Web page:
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Archive for the ‘birds’ Category

How do birds help in the garden?  We love to look at them, and listen to them.  We love to feed them and count them.  But, what in the course of nature requires them to be part of our environment?  When you look up “birds” on-line, it’s mostly about how to protect your fruit and veggies from the birds.  How do they HELP us?

Well, WOW!  I looked up “how do birds help gardeners” and came up with an Audubon page that goes into great detail!  It’s not brief…but if you’re up for a little reading, go to that Audubon link!  You will be educated!

First, they help us with “insect control”.  Think of the great saving of the Mormon crops in 1846!  That katydid got the name “Mormon Cricket, because of this incident.  220px-SeaGull69The California Seagull, which was the savior bird, was then named the State Bird of Utah!  There are many other examples of a similar symbiosis.  Remember, birds are busy eating grubs and insects in our gardens all the time!

Next we should consider all the “road kill” on our highways.  Crows and Ravens are meat eaters.  This is why you often see those black birds sitting on the railings along our highways.  They are waiting for dinner to be delivered!

 

 

These birds are scavengers who help us by keeping our environment clear of rotting carrion.  Imagine what would happen in India where cows are considered sacred.  People cannot pick them up and dispose of them…but vultures do the job very admirably!

Birds also disperse seeds and nuts.  It isn’t always that we as gardeners appreciate that particular skill, but it’s how nature works.kortsnavelelenia-tewksbury

Remember the quote “Canary in the Coal Mine”?  Birds can be used as markers as to how our environment is functioning, not only in the coal mines, but because they are so small, bad things tend to happen to them first.  Rachel Carson used birds as an example in her book, “Silent Spring“.

Birds even draw people out of their homes to “bird watch“.  There is a whole “Eco-tourism” faction in our travel world.  Some people will travel continents away to see another bird they’ve never seen before!

images.duckduckgoThere are birds that pollinate flowers.  Remember our own beloved hummingbirds.

images.duckduckgoMigrating water fowl help farmers by foraging for bugs, grains and straw left from spent fields.  By foraging those fields they also leave their own “manure” hence fertilizing the fields naturally.  It means that farmers do not have to “till”, either at all, or in some cases,  less.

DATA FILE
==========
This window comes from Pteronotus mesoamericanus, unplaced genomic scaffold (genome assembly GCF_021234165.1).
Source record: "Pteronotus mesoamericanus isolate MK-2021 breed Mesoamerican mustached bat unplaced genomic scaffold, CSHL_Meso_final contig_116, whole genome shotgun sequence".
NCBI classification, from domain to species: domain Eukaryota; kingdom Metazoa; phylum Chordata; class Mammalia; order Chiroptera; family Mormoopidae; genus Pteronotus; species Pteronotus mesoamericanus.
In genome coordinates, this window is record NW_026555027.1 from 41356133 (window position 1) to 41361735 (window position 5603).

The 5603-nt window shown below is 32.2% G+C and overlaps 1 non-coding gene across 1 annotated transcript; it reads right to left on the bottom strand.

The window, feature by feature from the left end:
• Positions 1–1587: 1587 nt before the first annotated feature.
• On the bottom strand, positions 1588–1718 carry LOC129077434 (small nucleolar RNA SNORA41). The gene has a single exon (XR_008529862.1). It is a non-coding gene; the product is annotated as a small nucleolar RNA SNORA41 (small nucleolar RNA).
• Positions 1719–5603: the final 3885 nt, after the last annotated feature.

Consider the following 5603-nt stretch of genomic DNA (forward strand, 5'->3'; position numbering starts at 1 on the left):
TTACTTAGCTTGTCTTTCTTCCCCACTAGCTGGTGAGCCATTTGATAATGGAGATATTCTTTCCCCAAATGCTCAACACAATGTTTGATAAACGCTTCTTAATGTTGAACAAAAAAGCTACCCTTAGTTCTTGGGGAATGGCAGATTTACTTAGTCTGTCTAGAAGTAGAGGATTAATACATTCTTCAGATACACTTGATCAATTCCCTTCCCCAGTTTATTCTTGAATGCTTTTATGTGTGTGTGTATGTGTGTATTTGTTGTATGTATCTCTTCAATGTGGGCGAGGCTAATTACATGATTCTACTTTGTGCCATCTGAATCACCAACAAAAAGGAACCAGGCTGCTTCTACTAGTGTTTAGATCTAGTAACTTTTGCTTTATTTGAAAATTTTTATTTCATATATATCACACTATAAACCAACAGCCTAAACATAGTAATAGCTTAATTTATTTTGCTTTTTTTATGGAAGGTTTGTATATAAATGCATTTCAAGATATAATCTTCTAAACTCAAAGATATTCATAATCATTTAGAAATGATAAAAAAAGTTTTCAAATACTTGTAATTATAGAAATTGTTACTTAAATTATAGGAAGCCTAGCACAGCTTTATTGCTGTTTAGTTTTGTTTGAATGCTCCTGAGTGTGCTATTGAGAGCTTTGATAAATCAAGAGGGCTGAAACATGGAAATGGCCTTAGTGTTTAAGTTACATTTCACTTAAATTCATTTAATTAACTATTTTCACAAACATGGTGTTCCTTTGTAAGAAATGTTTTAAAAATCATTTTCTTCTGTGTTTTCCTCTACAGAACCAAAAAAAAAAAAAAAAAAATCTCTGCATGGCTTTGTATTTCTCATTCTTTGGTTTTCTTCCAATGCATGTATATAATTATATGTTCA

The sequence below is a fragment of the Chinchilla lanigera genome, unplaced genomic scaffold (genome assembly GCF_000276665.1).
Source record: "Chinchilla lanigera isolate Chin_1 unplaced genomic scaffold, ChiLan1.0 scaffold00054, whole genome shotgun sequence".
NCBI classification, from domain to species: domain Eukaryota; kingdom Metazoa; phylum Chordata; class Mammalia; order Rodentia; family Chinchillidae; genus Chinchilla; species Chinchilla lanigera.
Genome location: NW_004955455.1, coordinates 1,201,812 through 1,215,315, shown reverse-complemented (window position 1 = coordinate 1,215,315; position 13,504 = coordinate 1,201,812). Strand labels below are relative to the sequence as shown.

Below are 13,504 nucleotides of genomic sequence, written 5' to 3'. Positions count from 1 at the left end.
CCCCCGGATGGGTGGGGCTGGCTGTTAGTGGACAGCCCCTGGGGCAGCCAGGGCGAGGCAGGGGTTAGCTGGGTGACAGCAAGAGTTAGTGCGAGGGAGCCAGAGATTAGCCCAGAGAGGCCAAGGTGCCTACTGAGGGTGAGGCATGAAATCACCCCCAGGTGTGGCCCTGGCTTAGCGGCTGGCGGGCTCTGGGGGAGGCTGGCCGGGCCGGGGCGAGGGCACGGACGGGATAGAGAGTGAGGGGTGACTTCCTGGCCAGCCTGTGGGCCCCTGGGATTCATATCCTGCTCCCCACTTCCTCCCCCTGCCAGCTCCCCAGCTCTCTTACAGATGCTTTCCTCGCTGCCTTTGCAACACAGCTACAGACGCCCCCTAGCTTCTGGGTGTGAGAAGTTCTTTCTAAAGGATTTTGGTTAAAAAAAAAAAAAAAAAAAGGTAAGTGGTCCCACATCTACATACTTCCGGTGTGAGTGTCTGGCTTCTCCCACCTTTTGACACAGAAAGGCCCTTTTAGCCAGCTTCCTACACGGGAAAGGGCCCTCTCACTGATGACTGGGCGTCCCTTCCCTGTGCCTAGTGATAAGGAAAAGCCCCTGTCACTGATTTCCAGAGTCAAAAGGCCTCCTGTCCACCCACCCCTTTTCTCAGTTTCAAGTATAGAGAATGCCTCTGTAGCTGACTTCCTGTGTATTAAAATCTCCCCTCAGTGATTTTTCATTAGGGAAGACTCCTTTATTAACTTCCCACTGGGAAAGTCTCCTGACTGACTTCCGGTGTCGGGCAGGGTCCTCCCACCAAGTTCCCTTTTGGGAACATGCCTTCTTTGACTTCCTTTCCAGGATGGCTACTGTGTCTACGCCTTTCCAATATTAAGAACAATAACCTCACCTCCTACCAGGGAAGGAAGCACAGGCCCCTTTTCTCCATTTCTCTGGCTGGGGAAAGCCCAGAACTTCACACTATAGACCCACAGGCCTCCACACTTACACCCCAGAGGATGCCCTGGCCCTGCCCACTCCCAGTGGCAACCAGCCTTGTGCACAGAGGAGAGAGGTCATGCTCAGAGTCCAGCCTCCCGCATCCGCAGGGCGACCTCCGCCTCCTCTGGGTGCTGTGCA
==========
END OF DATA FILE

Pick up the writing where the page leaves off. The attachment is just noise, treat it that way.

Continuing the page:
418_Spruce_Nyjer_SmAnyway, the next time you see a bird in the garden, remember they fill MANY roles.  Be glad they are there, and enjoy them!

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Here it is the end of April, and I’m still procrastinating about writing here.  We’ve settled nicely into our new apartment and are enjoying it’s cozy ambience.

I’ve hung a tiny Hummingbird Feeder that has been totally ignored by the hummers I IMG_5049know are here.  The reason I put it up was that a hummer came right to the window, as they used to do in New Hampshire when the feeders were getting low.  I took it as a sign, and went right out and got a little feeder.  (It has to be small since it has to be removed when the window cleaner guys come.)  That’s OK.  At the present rate, even the tiny one is too big!!!

Earlier this week our Garden Committee sponsored a trip to the Weyerhauser campus to see the Rhododendron Garden and the Pacific Bonsai Museum (in Federal Way).

It was a fabulous trip.  I LOVED seeing the Bonsai.  I hope I’ll have the opportunity to spend even more time there in the future.

 

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I just came back from the gardens on Level D. IMG_3640 While talking with Adele and Jim R. we had the pleasure of seeing a hummer enjoying the flowers in their patch.  It paid NO heed to our presence, although we were but a few feet away.

Hummingbirds are such pleasant participants in our gardening experiences.  To be out there gardening and having them buzzing around your head is a pleasure like no other.

If you see hummers, either regularly or just occasionally, here’s a Hummingbird site that allows you to participate with Audubon in tracking these little guys.

If you would like to feed these delicate creatures, here is a website that will tell you everything about that process.  It is from Louisiana, so it’s a bit out of our area, but the facts are still VERY usable.  Whatever you’d like to know about feeding hummingbirds can be found at this site.  There is also a list of plants with flowers they find irresistible.

The very best thing to do is plant the flowers they like to visit…but feeders are sure to bring them around.  It is just important that you keep the feeders clean, and full.

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